Elephant´s Dream

After a lengthy and dev­as­tat­ing civil war in the Demo­c­ra­t­ic Repub­lic of Congo (DRC), the cap­i­tal city of Kin­shasa is rebuild­ing. Through the eyes of three civic work­ers strug­gling to recon­struct the foun­da­tion of the city’s public ser­vices, we wit­ness a tale of nation­al transformation—at a snail’s pace. Driven by des­per­ate ambi­tion, postal worker Hen­ri­ette faces a system defined by stag­na­tion, even as she rises through its ranks. With ram­shackle equip­ment, a fire­fight­er is forced to watch as every­thing he helped build burns to the ground. Mean­while, opti­mistic rail­way worker Simon stands guard over an unused rail station—unsure of what he is pro­tect­ing. Their sto­ries allow direc­tor Kristof Bilsen to offer a rare look at the DRC, filled with poetry and absur­di­ty that is brim­ming with com­pas­sion­ate insight. Elephant’s Dream is a modern mas­ter­piece that is not to be missed. - Eli Hor­watt, Hotdocs


The film is a lesson in resilience, devo­tion. An ode to the invin­ci­ble obsti­na­cy, full of poetry reflect­ing the after-effects of Mubutism – show­ing how in a dis­as­trous­ly gov­erned, yet orga­nized chaos, one’s mental hygiene man­ages to pre­vail.” (Baloji)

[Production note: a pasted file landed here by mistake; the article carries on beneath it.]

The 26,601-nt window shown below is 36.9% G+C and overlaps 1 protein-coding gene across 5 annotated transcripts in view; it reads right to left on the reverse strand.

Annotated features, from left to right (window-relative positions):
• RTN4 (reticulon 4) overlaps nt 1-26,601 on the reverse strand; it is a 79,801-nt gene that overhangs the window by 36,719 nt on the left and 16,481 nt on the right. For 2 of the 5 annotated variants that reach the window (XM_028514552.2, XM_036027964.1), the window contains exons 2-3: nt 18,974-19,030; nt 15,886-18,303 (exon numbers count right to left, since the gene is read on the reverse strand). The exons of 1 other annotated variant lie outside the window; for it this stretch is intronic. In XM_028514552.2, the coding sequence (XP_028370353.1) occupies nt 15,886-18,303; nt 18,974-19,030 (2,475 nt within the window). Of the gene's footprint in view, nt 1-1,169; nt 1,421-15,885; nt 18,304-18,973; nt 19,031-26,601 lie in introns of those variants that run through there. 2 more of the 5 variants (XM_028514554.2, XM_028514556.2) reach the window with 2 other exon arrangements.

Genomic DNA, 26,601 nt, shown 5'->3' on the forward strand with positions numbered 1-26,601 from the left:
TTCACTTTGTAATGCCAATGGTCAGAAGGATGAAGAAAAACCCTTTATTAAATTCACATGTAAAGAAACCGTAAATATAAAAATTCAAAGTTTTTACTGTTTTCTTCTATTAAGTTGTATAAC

While I was doing research in Oua­gadougou, Burk­i­na Faso, for a film about the rela­tion­ship between Africa and Europe, I became acquaint­ed with the young dress­mak­er Bintou. She spent a lot of time with white expats and dreamed of a career in Europe. The closer I got to Bintou, the more I under­stood about her family back­ground. She has a seven-year-old daugh­ter, Chris­tiane, born from a painful inci­dent in her past. Chris­tiane was raised at a children’s home, so Bintou could com­plete her appren­tice­ship. Bintou some­how man­aged to live her life and bal­ance her work, her dream of a career, and taking care of her child on week­ends – in everybody’s view, she was the sweet, young dress­mak­er, who was always happy, making non-expen­sive, lovely African clothes. I was fas­ci­nat­ed by Bintou and the way she man­aged her life. I wanted to tell others about her story, about the soci­ety in Burk­i­na Faso, and Bintou’s courage in deal­ing with all this. In spite of all the obsta­cles, she con­stant­ly works to achieve her dreams.” (Simone Cathe­ri­na Gaul)